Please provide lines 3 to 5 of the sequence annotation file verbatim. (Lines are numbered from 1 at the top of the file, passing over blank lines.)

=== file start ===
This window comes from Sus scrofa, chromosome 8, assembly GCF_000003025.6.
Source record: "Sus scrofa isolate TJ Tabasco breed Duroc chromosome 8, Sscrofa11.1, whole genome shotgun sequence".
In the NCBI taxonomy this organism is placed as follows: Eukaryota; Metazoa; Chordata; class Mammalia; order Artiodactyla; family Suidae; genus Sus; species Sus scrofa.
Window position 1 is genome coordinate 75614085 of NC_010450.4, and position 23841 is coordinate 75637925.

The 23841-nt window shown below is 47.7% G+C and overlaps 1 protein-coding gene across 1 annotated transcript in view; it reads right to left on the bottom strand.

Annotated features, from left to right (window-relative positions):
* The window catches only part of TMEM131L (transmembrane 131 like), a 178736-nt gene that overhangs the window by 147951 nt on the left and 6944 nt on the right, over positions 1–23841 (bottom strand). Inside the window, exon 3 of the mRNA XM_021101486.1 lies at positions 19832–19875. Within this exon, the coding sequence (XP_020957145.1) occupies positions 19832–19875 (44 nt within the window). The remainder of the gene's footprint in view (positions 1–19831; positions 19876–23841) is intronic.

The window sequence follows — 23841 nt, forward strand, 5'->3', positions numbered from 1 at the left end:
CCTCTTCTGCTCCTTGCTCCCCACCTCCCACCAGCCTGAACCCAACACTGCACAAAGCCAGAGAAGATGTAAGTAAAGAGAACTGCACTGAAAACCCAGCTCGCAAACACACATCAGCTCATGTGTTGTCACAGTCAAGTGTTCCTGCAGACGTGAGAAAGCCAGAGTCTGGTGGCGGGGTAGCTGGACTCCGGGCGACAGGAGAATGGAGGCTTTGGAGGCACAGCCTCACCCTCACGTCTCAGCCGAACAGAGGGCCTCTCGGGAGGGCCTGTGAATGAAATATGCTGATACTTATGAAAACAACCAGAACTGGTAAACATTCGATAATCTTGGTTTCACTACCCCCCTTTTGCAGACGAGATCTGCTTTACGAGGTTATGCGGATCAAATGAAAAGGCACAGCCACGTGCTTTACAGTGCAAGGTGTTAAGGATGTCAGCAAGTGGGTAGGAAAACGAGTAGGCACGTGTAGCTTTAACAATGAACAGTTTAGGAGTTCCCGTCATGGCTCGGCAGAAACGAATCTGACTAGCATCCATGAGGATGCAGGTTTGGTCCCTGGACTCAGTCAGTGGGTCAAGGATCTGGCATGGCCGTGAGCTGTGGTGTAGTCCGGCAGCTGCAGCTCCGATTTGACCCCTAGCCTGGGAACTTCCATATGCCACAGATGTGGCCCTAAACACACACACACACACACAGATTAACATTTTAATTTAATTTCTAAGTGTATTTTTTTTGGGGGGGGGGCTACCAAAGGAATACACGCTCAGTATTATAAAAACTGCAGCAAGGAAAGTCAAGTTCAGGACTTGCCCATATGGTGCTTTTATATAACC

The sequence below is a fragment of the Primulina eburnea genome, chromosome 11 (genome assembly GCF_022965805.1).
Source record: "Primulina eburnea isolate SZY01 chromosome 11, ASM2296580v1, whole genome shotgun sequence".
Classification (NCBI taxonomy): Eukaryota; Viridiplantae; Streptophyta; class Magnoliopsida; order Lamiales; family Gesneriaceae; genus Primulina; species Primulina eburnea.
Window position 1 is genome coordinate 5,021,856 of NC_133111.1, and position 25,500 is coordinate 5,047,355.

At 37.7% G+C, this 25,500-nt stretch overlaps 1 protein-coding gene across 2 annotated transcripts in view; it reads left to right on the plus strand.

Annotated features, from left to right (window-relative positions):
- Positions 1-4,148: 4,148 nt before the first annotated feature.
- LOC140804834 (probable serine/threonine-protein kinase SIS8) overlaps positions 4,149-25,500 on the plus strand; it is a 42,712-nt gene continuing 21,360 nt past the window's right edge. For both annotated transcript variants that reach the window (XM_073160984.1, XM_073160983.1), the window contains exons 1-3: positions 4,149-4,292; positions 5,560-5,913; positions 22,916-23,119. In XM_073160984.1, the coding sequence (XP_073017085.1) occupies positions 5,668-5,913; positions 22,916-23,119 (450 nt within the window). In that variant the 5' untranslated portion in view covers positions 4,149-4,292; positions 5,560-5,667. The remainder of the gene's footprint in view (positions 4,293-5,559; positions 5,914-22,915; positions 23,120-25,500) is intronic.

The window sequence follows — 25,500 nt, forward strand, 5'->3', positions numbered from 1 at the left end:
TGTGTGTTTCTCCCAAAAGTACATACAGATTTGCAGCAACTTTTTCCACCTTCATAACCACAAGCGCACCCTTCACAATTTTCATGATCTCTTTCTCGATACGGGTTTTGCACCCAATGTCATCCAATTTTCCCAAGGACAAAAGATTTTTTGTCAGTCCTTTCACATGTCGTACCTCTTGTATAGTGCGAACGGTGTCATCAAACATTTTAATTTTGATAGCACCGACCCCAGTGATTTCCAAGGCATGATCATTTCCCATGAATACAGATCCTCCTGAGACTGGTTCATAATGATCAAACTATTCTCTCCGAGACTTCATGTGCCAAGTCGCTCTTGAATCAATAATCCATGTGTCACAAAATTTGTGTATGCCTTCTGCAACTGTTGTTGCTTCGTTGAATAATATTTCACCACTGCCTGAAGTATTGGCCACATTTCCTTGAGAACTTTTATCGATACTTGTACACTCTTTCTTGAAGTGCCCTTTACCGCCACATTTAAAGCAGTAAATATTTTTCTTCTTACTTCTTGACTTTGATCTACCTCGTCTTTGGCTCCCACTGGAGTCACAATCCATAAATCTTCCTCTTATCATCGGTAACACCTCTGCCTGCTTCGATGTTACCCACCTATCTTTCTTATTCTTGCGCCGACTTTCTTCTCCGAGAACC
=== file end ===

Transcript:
In the NCBI taxonomy this organism is placed as follows: Eukaryota; Metazoa; Chordata; class Mammalia; order Artiodactyla; family Suidae; genus Sus; species Sus scrofa.
Window position 1 is genome coordinate 75614085 of NC_010450.4, and position 23841 is coordinate 75637925.

The 23841-nt window shown below is 47.7% G+C and overlaps 1 protein-coding gene across 1 annotated transcript in view; it reads right to left on the bottom strand.